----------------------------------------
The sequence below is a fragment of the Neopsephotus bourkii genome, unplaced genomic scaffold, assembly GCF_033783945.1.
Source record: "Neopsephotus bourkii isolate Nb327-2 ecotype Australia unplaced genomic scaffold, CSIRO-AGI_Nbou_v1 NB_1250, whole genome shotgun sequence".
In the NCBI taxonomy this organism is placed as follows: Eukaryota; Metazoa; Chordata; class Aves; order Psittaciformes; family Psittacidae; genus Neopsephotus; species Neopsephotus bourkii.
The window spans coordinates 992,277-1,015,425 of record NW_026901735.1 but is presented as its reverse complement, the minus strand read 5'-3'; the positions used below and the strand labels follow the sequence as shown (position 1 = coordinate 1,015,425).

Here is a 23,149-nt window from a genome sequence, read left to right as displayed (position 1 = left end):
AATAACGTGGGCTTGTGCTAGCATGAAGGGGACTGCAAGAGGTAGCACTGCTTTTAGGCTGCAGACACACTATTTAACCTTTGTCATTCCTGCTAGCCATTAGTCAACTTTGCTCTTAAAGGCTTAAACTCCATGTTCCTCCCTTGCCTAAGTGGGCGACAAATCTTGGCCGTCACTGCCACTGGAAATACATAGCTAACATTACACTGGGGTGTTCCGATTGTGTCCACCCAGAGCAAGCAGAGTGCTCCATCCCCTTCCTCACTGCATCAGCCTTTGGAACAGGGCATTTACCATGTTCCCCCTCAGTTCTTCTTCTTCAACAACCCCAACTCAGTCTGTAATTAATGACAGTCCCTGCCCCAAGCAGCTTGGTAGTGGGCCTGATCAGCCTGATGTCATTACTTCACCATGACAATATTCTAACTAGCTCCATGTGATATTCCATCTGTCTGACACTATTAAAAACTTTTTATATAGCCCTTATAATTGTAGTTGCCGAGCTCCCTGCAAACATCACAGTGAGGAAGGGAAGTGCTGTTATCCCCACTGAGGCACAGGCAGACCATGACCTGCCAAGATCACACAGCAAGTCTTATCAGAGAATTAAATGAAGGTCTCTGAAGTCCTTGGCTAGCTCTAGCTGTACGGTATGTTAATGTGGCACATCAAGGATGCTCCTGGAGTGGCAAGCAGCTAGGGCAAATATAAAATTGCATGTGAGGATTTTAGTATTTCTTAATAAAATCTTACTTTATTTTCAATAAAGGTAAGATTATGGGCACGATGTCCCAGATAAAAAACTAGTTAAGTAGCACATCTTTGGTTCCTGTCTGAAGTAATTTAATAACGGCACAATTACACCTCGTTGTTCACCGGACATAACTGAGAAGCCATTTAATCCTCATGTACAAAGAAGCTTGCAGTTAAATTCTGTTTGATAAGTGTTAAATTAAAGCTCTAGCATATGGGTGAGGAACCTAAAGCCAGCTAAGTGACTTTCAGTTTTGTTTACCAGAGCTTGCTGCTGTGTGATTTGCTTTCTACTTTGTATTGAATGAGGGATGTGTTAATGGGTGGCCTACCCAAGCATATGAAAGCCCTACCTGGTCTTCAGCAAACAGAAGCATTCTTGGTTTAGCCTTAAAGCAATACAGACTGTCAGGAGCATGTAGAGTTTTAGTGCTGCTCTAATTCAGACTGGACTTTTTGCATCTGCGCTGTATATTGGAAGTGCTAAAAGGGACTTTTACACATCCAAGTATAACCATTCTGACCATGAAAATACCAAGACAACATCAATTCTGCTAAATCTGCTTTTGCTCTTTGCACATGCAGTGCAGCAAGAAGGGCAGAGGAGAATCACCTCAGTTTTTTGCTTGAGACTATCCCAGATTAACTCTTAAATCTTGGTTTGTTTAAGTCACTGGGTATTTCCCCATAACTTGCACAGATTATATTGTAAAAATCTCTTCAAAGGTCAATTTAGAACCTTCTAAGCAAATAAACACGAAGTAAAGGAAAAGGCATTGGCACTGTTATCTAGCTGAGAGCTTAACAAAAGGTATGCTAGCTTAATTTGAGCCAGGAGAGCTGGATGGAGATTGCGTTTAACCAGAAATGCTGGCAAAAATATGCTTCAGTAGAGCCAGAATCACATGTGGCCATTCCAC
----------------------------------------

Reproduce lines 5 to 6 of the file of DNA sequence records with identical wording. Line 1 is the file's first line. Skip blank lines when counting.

Here is a 23,149-nt window from a genome sequence, read left to right as displayed (position 1 = left end):
AATAACGTGGGCTTGTGCTAGCATGAAGGGGACTGCAAGAGGTAGCACTGCTTTTAGGCTGCAGACACACTATTTAACCTTTGTCATTCCTGCTAGCCATTAGTCAACTTTGCTCTTAAAGGCTTAAACTCCATGTTCCTCCCTTGCCTAAGTGGGCGACAAATCTTGGCCGTCACTGCCACTGGAAATACATAGCTAACATTACACTGGGGTGTTCCGATTGTGTCCACCCAGAGCAAGCAGAGTGCTCCATCCCCTTCCTCACTGCATCAGCCTTTGGAACAGGGCATTTACCATGTTCCCCCTCAGTTCTTCTTCTTCAACAACCCCAACTCAGTCTGTAATTAATGACAGTCCCTGCCCCAAGCAGCTTGGTAGTGGGCCTGATCAGCCTGATGTCATTACTTCACCATGACAATATTCTAACTAGCTCCATGTGATATTCCATCTGTCTGACACTATTAAAAACTTTTTATATAGCCCTTATAATTGTAGTTGCCGAGCTCCCTGCAAACATCACAGTGAGGAAGGGAAGTGCTGTTATCCCCACTGAGGCACAGGCAGACCATGACCTGCCAAGATCACACAGCAAGTCTTATCAGAGAATTAAATGAAGGTCTCTGAAGTCCTTGGCTAGCTCTAGCTGTACGGTATGTTAATGTGGCACATCAAGGATGCTCCTGGAGTGGCAAGCAGCTAGGGCAAATATAAAATTGCATGTGAGGATTTTAGTATTTCTTAATAAAATCTTACTTTATTTTCAATAAAGGTAAGATTATGGGCACGATGTCCCAGATAAAAAACTAGTTAAGTAGCACATCTTTGGTTCCTGTCTGAAGTAATTTAATAACGGCACAATTACACCTCGTTGTTCACCGGACATAACTGAGAAGCCATTTAATCCTCATGTACAAAGAAGCTTGCAGTTAAATTCTGTTTGATAAGTGTTAAATTAAAGCTCTAGCATATGGGTGAGGAACCTAAAGCCAGCTAAGTGACTTTCAGTTTTGTTTACCAGAGCTTGCTGCTGTGTGATTTGCTTTCTACTTTGTATTGAATGAGGGATGTGTTAATGGGTGGCCTACCCAAGCATATGAAAGCCCTACCTGGTCTTCAGCAAACAGAAGCATTCTTGGTTTAGCCTTAAAGCAATACAGACTGTCAGGAGCATGTAGAGTTTTAGTGCTGCTCTAATTCAGACTGGACTTTTTGCATCTGCGCTGTATATTGGAAGTGCTAAAAGGGACTTTTACACATCCAAGTATAACCATTCTGACCATGAAAATACCAAGACAACATCAATTCTGCTAAATCTGCTTTTGCTCTTTGCACATGCAGTGCAGCAAGAAGGGCAGAGGAGAATCACCTCAGTTTTTTGCTTGAGACTATCCCAGATTAACTCTTAAATCTTGGTTTGTTTAAGTCACTGGGTATTTCCCCATAACTTGCACAGATTATATTGTAAAAATCTCTTCAAAGGTCAATTTAGAACCTTCTAAGCAAATAAACACGAAGTAAAGGAAAAGGCATTGGCACTGTTATCTAGCTGAGAGCTTAACAAAAGGTATGCTAGCTTAATTTGAGCCAGGAGAGCTGGATGGAGATTGCGTTTAACCAGAAATGCTGGCAAAAATATGCTTCAGTAGAGCCAGAATCACATGTGGCCATTCCAC